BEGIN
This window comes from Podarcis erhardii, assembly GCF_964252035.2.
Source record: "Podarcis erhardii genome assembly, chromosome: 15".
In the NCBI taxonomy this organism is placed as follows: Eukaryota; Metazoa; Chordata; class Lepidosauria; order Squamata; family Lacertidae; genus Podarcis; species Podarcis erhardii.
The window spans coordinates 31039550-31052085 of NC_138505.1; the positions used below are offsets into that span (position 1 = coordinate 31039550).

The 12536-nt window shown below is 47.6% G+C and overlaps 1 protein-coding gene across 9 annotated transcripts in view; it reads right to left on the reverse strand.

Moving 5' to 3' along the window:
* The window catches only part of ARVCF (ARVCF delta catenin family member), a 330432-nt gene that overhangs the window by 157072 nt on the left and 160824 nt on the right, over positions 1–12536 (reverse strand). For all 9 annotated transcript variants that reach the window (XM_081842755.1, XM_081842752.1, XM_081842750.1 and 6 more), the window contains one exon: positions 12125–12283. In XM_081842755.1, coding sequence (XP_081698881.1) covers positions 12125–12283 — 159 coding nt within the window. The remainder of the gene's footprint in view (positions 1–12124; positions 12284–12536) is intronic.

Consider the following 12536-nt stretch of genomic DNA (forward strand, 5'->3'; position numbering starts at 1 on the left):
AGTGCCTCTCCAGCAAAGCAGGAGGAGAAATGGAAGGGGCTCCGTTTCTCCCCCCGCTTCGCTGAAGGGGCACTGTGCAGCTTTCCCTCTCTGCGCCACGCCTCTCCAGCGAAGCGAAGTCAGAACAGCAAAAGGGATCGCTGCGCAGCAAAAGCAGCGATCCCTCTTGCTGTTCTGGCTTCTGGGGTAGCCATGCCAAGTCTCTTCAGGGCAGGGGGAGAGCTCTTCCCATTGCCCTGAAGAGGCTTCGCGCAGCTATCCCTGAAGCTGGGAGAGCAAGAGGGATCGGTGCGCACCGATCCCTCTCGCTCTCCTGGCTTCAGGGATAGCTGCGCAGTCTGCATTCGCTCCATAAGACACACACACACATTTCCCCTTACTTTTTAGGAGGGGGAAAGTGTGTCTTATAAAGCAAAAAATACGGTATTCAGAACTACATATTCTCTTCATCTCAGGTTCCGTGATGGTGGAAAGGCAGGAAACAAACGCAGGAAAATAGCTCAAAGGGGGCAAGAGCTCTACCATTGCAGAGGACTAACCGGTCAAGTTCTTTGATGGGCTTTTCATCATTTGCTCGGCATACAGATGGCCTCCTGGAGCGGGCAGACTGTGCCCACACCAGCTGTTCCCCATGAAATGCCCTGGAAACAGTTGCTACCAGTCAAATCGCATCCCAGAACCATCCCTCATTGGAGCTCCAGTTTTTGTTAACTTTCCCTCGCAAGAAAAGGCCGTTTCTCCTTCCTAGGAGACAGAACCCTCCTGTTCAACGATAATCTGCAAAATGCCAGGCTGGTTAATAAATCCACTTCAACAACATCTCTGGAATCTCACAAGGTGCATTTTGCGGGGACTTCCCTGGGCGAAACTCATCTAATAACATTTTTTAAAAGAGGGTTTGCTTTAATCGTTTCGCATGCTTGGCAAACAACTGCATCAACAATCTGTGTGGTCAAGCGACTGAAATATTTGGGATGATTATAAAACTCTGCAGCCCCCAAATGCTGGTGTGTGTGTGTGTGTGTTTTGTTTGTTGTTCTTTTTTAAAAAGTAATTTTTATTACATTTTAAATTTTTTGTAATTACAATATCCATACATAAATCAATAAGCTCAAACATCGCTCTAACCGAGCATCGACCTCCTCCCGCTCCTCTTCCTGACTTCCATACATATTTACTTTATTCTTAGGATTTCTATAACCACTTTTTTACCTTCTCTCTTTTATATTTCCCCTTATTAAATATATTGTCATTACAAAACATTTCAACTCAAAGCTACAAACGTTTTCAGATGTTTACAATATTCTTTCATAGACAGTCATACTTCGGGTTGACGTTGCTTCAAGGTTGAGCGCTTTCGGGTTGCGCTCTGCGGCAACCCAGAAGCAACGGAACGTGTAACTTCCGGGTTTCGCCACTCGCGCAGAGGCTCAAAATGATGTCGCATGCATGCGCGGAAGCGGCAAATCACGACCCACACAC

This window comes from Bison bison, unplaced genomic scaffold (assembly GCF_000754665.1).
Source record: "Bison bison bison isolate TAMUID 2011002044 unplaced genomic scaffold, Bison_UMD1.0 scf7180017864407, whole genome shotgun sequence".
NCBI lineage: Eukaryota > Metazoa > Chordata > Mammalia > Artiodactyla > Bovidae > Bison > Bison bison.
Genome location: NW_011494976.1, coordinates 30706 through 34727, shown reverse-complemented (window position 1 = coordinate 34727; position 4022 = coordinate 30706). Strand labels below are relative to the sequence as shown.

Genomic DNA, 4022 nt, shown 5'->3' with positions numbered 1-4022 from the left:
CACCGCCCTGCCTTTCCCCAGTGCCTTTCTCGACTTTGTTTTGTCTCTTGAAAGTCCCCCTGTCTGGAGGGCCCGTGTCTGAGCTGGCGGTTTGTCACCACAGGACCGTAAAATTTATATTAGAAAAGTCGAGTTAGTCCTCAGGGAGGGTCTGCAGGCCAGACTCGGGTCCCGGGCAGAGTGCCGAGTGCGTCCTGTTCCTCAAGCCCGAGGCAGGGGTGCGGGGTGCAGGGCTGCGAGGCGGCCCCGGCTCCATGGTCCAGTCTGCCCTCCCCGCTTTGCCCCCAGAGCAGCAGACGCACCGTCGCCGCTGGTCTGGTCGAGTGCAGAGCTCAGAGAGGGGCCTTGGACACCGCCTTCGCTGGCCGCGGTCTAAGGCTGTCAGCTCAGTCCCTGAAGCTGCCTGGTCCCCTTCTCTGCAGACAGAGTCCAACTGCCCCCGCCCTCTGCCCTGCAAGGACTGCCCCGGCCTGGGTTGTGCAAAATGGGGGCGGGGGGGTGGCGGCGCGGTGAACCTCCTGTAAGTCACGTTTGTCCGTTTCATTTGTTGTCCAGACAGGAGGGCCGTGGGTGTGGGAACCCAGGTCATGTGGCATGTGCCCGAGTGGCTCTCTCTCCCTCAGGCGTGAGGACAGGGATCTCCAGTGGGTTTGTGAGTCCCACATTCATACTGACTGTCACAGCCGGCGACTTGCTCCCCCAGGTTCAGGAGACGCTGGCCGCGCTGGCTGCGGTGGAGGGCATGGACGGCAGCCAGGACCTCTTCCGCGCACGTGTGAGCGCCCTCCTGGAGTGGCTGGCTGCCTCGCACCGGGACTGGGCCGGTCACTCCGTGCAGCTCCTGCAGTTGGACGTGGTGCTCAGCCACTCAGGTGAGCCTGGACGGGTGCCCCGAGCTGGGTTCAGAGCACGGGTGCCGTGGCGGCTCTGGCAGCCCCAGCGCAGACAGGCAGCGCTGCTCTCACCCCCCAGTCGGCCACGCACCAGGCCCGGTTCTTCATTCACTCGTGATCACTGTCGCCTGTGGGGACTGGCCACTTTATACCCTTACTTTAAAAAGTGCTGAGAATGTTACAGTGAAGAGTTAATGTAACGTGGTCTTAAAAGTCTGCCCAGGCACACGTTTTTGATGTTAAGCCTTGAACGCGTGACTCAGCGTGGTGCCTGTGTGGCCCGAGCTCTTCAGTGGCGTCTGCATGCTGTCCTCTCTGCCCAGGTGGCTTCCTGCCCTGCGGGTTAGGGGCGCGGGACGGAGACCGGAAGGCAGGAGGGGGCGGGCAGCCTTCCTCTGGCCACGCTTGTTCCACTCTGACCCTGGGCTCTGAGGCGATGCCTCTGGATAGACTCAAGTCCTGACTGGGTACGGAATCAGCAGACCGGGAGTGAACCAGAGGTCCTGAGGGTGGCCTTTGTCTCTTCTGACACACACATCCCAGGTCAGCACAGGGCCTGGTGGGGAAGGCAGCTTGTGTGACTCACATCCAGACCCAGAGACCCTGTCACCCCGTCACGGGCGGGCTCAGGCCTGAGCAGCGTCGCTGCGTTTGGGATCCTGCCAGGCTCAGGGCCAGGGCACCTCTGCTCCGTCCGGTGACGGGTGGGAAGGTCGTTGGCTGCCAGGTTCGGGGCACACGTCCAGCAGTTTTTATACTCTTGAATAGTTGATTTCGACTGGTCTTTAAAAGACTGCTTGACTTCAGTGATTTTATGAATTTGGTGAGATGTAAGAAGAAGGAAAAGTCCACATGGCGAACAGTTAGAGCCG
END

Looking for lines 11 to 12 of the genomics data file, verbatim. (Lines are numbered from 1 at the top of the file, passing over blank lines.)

Source record: "Bison bison bison isolate TAMUID 2011002044 unplaced genomic scaffold, Bison_UMD1.0 scf7180017864407, whole genome shotgun sequence".
NCBI lineage: Eukaryota > Metazoa > Chordata > Mammalia > Artiodactyla > Bovidae > Bison > Bison bison.